Thirdly, the Natural Capital Conference showed that what we need in Dorset and indeed across the UK are four, what I call ‘enabling criteria’, for successful economic development projects and strategies: 1. sound, reliable data (we have that in the form of ecosystem services mapping and examples of natural capital benefits); 2. an understanding of, and interest in, the value of the natural environment and communities (we are working on that); 3. regulations to ensure this happens (I don’t believe in self-regulation); and 4. possibly most importantly, leadership to drive forward something that isn’t business as usual, but will be vastly more successful.

Cultural blocks

Dorset Wildlife Trust and the many organisations and individuals that comprise the Dorset LNP will continue to work with the development agencies at various levels to ensure that natural capital is incorporated into their thinking, for the sake of nature, economic development and the people of Dorset.  This week I realised though that this isn’t just a problem of understanding that environment facilitates development, not hinders it.  It is a cultural block in society to thinking more laterally and to communicating between different cultural groups.

 

“Simon Says” – Should we reintroduce nature?

November 2, 2017

Ladybird Spider 1 © James Hitchen

(Above: Ladybird spider © James Hitchen)

Back from the brink

Much as the future of nature on our planet depends on the wealth of biodiversity, which includes creatures of all shapes and sizes from viruses to blue whales, it is often the charismatic megafauna that grabs our attention and spurs us to action.  Most people are far more likely to support the protection of giraffes than a cryptic wasp species.

Yet when you look at the range of species reintroduced by conservationists, they tend to be iconic, charismatic, sizeable beasts.  Here I am talking about restoring creatures back to where they once lived, rather than new introductions for a variety of well-meaning or dubious reasons, such as foxes for hunting into New Zealand, rabbits into Australia and cotoneaster to a lot of British gardens.  Nor am I talking about accidental introductions or invasives such as rhododendron, signal crayfish into Dorset rivers or japweed that clogs up the coasts.

All sorts of species have been reintroduced, including lynx, bison, beavers, wild boar, red kites, great bustards, sturgeon, brown trout, sand lizards, the large blue butterfly and ladybird spiders.  Some successfully, some less so.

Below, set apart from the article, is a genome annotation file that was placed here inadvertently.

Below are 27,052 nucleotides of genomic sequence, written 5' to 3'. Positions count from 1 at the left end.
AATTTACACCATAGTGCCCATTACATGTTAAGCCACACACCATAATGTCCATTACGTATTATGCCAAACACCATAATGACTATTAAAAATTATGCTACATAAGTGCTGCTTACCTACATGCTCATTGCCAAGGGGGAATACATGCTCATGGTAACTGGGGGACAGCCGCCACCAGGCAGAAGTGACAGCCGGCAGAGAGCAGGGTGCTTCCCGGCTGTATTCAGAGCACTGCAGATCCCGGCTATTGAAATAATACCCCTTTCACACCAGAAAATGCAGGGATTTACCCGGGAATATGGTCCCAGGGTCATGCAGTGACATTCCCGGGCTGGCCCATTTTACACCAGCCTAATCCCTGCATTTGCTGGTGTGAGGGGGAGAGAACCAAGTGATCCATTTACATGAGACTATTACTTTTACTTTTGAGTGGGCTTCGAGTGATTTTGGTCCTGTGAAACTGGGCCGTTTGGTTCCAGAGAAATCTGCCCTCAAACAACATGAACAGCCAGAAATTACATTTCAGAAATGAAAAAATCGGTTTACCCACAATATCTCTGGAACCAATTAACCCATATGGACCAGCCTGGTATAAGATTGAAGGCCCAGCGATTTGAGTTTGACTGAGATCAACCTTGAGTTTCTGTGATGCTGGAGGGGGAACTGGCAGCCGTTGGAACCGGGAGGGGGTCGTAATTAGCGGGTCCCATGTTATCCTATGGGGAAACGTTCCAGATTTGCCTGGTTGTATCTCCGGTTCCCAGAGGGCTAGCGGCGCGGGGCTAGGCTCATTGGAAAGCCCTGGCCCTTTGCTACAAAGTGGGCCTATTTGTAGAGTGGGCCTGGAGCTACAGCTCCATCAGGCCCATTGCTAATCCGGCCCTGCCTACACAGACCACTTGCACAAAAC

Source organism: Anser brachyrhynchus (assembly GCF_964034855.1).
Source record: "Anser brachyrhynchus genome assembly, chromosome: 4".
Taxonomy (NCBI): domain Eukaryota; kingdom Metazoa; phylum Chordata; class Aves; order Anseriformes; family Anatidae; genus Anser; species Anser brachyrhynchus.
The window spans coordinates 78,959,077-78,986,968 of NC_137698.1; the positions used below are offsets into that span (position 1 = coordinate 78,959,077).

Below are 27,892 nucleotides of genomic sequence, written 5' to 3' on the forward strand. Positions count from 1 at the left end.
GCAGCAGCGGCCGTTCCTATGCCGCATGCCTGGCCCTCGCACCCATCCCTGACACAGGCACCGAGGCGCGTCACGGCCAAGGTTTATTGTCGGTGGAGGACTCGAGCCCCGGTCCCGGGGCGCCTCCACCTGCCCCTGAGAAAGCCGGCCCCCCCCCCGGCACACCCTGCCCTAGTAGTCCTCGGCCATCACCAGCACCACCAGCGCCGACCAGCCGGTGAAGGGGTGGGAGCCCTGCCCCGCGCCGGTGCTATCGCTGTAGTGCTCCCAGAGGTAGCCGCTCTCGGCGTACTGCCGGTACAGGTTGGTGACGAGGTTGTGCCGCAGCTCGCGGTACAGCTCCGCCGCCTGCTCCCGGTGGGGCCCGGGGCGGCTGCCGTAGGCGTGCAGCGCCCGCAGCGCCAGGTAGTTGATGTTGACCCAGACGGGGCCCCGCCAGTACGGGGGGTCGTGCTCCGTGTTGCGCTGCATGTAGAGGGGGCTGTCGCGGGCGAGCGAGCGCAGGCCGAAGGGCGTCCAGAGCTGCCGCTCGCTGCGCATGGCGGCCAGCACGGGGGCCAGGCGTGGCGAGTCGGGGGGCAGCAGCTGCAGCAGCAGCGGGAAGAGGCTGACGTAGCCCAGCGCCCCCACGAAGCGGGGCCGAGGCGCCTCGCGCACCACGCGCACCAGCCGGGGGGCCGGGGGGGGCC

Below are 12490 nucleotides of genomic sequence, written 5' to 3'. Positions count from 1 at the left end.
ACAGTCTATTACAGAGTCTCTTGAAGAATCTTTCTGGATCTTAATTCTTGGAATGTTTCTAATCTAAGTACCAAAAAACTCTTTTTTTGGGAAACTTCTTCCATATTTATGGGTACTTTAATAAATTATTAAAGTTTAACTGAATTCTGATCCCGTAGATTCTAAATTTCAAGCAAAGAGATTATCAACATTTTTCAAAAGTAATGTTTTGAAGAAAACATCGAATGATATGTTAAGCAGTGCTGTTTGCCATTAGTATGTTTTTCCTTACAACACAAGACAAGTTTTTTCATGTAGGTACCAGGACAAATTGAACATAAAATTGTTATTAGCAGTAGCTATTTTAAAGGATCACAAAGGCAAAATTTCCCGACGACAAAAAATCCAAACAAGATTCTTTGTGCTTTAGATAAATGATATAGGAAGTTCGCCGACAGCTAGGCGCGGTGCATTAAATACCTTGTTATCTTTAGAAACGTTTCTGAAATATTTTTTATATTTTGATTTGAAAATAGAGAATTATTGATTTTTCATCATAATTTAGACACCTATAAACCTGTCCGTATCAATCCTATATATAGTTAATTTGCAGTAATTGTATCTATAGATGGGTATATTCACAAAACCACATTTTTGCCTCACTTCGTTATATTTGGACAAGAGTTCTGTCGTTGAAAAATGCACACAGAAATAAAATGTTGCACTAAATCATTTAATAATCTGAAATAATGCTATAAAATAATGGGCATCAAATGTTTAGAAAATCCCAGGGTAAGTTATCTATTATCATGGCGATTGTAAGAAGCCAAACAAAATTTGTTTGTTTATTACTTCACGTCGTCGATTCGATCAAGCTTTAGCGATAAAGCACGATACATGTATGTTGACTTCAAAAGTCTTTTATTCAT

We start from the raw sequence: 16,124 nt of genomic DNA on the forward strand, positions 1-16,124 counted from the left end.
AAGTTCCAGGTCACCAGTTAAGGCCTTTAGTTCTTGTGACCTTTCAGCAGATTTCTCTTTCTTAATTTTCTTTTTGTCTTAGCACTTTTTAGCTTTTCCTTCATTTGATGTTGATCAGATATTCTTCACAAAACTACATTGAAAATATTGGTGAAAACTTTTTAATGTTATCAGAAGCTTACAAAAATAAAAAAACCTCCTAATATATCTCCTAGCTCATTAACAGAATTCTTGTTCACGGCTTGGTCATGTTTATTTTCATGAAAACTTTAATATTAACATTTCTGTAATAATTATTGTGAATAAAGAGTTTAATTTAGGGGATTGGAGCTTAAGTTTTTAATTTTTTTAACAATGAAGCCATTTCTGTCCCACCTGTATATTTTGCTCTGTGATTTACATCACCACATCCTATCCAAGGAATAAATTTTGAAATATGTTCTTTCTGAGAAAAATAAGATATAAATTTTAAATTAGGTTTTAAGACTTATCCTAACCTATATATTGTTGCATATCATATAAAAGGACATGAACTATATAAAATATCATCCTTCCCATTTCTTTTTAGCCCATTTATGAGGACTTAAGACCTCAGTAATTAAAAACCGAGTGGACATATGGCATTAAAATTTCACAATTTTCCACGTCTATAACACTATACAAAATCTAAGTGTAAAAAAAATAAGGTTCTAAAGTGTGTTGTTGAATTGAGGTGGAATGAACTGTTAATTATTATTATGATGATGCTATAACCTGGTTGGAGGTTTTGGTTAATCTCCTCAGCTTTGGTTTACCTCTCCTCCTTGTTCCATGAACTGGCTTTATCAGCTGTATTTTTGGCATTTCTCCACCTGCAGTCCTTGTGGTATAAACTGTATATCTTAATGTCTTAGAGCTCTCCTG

The successful introduction of a species, such as the large blue butterfly, takes a great deal of work and resources: studies of habitat and food needs; impact assessments; disease risk implications; ecosystem impacts; garnering community support; licencing; monitoring; to name just a few.  With so many of our native species in trouble, why then are conservationists so keen on reintroductions?  This is a question that I have struggled with for many years.  Are reintroductions just a profile-raising gimmick? Are they a cost-effective means of repairing degraded ecosystems? Are we choosing iconic species when we should be reinstating something less charismatic?

The answer to these and other such questions is no doubt species and context specific, but many of you will have different answers and views.  Here are my views which you are most welcome to disagree with.

Otter 1 © Paul Williams

(Above: Otter © Paul Williams)

Why reintroduce?

So what are the reasons that we would want to reintroduce a species?  When I was in my first job working for The Vincent Wildlife Trust in East Anglia trying to find out why otters had died out in the area, my boss the famous Don Jefferies, gave me some good advice I’ve kept throughout my career.  I asked him why we spent so much money restoring otters to an area, when we could be looking after them better where they flourished.  He replied that you have to work the hardest at the fraying edge.  This is because that edge will always be frayed and will work its way back, just as the end of a rope unfurls.

This fraying edge principle is perhaps why birds and butterflies are reintroduced.  The red kite for example was persecuted by gamekeepers down to just 2 pairs in 1932.  In 1989 100 birds were reintroduced from the continent and legislation was tightened, so that there are now many kites, often seen down the M4 corridor.  Otters too, after misguided river management and hunting with hounds, slumped to dangerously low numbers and small isolated populations in the UK.  Now they are found in all of Dorset’s main rivers from the Fleet to the Avon.  Personally I think these types of reintroductions were more than justified as they link up isolated, genetically at-risk populations and reduce the risk of a local perturbation damaging the whole population.  DWT’s own work with partners to reintroduce the ladybird spider in Purbeck should help to safeguard the population possibly at that fraying edge in Dorset.